Traditional database systems were a centralised powerful database server that housed all operations pertaining to the database.

There are countless reasons that this is unsustainable when larger databases are employed, specifically for globally distributed companies and popular applications as already known today.

A single database server may suit many database’s requirements, but at some point, there may be a need to scale up to support higher demand or for global capacity requirements of sorts (Shalom, 2017).

Scaling a database can be a very challenging task requiring many complex technical adjustments and operations to take place.


There are currently two main ways to scale, vertically and horizontally.

Vertically is simply adding more resources to a single database server to provide more power and space, but there are always limits to how much you can upgrade a single machine.

The alternative is horizontal scaling, which is when you add many machines connected together on a network to shard pieces of the database among themselves.

Horizontal scaling is becoming increasingly more popular and allows for an indefinite amount of computers to form a single distributed database system in any combination of locations.

The true definition of a distributed database is one that can be stored on different systems such as personal computers, servers, mainframes, start-phones or any other network connected devices in any location around the globe.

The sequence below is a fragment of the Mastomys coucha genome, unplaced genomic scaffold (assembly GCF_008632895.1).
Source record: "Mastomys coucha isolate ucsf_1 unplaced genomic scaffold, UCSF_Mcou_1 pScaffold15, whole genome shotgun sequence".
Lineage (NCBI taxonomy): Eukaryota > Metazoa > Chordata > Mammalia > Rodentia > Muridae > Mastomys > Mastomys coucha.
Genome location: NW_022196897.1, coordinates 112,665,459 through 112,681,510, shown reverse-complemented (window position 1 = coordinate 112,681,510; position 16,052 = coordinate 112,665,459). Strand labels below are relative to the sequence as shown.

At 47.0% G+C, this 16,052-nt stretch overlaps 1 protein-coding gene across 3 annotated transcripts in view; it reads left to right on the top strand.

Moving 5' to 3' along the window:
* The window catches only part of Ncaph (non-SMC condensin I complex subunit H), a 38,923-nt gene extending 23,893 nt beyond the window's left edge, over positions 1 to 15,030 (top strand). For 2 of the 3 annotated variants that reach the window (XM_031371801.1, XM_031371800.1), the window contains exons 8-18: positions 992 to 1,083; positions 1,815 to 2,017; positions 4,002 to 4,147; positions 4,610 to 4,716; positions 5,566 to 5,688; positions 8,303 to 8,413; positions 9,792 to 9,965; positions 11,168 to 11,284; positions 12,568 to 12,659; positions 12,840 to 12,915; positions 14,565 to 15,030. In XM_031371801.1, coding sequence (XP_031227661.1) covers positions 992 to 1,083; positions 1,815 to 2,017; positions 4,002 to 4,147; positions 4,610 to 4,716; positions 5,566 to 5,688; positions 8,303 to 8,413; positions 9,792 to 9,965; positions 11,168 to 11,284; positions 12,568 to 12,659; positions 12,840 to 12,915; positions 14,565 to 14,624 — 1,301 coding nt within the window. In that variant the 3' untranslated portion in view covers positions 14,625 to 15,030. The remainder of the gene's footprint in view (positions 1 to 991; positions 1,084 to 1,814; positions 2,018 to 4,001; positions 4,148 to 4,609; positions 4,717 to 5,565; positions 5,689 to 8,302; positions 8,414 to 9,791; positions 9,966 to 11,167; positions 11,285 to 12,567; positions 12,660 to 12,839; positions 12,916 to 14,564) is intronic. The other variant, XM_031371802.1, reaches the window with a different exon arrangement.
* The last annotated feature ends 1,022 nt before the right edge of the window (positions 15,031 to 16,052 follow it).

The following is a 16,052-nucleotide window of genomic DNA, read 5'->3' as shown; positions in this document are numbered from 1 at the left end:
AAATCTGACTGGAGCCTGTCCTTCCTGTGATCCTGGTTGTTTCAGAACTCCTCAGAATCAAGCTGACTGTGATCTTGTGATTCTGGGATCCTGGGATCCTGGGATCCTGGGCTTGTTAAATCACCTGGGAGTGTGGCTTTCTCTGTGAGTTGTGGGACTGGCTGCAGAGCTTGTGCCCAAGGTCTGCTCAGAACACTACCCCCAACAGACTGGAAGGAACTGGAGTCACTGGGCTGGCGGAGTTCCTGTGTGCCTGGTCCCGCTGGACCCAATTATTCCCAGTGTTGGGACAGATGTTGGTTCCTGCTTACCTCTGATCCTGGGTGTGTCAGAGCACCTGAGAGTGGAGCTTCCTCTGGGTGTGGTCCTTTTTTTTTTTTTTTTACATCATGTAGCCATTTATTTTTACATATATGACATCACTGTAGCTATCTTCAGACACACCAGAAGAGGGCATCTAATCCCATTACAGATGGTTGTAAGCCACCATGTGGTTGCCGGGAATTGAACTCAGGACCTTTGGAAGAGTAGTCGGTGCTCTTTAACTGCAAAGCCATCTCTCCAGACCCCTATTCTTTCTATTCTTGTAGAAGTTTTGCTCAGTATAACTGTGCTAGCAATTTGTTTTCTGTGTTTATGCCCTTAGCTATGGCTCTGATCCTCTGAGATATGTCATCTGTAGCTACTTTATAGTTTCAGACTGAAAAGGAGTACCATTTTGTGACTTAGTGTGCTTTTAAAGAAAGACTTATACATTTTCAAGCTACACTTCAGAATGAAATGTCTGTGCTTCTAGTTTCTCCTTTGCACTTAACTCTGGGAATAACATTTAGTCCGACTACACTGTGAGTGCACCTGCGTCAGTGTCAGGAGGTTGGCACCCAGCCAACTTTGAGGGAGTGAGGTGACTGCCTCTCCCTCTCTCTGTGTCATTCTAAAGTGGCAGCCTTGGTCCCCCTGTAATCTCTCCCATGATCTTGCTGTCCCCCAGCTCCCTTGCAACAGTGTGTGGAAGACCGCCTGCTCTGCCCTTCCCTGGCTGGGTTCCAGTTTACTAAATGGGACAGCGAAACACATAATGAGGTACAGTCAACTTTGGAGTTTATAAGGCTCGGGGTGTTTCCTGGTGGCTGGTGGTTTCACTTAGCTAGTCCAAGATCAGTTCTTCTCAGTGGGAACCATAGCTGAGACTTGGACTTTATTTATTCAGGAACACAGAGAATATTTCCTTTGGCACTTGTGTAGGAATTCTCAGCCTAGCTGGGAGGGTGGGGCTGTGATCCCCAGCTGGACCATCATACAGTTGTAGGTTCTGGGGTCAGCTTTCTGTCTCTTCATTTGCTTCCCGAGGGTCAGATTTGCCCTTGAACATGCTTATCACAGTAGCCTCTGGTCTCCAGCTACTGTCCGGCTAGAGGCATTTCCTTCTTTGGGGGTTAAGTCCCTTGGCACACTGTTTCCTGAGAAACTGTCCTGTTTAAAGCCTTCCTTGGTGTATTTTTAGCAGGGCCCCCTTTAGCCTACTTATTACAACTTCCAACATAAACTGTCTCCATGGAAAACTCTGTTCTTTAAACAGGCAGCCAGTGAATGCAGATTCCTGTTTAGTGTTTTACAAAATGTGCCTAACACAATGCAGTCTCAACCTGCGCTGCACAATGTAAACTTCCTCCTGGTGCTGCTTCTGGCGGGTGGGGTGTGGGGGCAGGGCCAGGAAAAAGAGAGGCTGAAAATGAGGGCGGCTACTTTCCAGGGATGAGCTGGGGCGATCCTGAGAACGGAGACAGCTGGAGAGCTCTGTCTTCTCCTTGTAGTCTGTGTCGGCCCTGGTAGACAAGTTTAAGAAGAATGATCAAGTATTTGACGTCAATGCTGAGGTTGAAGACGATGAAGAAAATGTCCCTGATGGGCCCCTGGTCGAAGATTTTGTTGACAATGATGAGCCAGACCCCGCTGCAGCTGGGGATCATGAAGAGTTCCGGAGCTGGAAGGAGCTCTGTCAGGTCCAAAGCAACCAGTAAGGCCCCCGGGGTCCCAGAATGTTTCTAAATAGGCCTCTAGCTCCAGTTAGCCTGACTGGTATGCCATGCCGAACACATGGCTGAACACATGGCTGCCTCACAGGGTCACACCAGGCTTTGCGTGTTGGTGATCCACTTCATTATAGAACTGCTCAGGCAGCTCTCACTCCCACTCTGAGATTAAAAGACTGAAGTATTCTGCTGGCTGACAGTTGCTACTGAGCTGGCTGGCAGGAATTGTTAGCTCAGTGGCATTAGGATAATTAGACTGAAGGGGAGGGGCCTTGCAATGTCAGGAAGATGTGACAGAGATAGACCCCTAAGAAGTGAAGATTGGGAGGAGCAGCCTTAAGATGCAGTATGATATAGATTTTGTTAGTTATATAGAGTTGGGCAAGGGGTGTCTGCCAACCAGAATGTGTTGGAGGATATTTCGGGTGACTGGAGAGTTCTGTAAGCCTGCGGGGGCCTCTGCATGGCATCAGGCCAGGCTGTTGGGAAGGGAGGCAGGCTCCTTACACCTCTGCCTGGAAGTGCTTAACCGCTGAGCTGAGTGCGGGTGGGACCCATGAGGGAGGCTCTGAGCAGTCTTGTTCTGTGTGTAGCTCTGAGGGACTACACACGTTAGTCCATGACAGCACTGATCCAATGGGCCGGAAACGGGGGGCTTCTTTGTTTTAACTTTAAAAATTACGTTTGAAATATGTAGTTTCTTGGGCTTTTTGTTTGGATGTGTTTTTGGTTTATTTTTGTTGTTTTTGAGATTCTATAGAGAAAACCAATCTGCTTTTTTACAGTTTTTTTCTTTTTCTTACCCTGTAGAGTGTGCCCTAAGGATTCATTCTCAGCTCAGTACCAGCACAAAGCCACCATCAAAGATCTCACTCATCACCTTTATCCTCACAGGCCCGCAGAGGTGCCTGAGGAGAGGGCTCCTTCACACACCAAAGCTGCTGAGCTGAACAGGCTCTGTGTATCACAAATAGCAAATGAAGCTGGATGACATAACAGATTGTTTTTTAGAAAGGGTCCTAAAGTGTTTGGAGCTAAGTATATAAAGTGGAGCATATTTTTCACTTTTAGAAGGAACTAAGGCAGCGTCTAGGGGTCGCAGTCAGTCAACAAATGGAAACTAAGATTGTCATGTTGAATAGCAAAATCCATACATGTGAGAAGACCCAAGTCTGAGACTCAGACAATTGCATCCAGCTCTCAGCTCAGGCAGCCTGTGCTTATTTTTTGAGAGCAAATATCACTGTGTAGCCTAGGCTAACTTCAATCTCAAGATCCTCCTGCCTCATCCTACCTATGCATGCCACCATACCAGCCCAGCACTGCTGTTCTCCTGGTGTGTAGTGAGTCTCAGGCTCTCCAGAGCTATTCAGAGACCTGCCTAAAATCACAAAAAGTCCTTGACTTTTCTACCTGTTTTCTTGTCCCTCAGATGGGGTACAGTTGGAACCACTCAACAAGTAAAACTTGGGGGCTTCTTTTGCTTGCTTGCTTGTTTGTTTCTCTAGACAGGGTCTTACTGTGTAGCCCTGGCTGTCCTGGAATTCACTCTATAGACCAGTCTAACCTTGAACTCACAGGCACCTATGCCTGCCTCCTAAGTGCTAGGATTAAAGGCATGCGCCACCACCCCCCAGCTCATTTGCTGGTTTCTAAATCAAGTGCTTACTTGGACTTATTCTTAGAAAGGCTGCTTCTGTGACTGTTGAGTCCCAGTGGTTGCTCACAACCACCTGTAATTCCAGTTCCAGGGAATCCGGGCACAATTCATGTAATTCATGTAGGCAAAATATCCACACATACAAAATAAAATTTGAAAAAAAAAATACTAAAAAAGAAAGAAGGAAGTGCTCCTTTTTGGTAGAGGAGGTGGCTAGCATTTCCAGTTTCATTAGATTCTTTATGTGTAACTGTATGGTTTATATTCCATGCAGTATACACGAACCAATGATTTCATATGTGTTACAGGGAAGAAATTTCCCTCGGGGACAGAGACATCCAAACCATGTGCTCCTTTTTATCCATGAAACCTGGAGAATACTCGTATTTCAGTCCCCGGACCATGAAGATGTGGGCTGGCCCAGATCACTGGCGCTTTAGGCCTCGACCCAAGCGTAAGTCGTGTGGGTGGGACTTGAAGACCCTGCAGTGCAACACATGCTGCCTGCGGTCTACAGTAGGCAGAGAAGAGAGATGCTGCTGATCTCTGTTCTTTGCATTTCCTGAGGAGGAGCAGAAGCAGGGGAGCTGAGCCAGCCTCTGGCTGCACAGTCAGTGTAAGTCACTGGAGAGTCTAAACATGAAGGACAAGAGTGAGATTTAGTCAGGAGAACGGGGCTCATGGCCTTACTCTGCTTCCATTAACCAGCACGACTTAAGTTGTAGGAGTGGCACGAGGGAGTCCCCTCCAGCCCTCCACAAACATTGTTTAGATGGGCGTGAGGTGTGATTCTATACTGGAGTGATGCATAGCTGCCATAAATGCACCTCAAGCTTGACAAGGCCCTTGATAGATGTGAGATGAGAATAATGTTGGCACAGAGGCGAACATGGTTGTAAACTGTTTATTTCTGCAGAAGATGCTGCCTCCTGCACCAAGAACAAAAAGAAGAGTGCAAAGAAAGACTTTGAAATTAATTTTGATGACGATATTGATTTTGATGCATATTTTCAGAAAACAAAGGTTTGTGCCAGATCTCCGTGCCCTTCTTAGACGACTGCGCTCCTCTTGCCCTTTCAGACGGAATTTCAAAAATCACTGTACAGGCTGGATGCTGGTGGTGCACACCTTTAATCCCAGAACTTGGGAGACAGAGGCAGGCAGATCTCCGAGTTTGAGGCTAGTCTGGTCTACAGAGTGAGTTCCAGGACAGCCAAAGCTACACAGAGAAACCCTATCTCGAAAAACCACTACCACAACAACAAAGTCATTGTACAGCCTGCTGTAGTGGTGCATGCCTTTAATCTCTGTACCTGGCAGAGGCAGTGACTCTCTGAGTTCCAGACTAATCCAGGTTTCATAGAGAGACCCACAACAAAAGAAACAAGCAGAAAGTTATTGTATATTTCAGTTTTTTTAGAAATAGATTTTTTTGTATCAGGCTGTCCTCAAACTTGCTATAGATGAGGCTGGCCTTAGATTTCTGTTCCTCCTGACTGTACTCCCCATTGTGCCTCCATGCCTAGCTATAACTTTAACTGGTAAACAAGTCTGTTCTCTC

• Fault tolerance as a single machine?s failure does not mean system-wide downtime.
  • Latency can be reduced as copies of the database can be replicated closer to the source of usage or retrieval location.
  • Adding machines as and when needed for constant growth (Hanks, 2017).
  • Improved availability as the fault of a single entity on the network does not affect the entire cluster.
  • Cost savings as smaller, cheaper hardware can be used to form a distributed system instead of single higher powered more costly machines.


  • Synchronizing needs to be done perfectly to maintain a correct state of data throughout the system.
  • There are many more machines to patch and update leading to potential security breaches.
  • Static SQL cannot be used (, 2013).
  • Deadlocks can be difficult to resolve over a distributed setup (Kandasamy, 2014).
  • The complexity with many systems distributed across the globe adds additional cost with setup, maintenance, upgrades and fault resolution.
  • Lack of standards (Thakur, n.d.).
  • Data design is more complex in order to both shard and replicate data across multiple availability zones.

Distributed database systems are definitely the future and we need to embrace them.

However, given that there are still no clearly defined standards outlined for this or that this field is still very much being developed and tried out by both companies small and large; it may be a long time until there is a clear cut way for implementing a standardised distributed database system.

My own foray

In my endeavours to wholly understand distributed systems, I ended up creating a truly autonomous distributed database system, which you can read about here or just dive right into the code over here.


Shalom, N. (2017) Difference between scaling horizontally and vertically for databases [Online], Available from:

Hanks, G. (2017) The Advantages of Using Distributed Databases for the Banking Industry [Online], Available from: (2013) Advantages and disadvantages of distributed database [Online], Available from:

Kandasamy, S. (2014) Advantages and Disadvantages of Distributed Databases [Online], Available from:

Thakur, D. (n.d.) What are the Advantages and Disadvantages of Distributed Database Management System? [Online, Available from: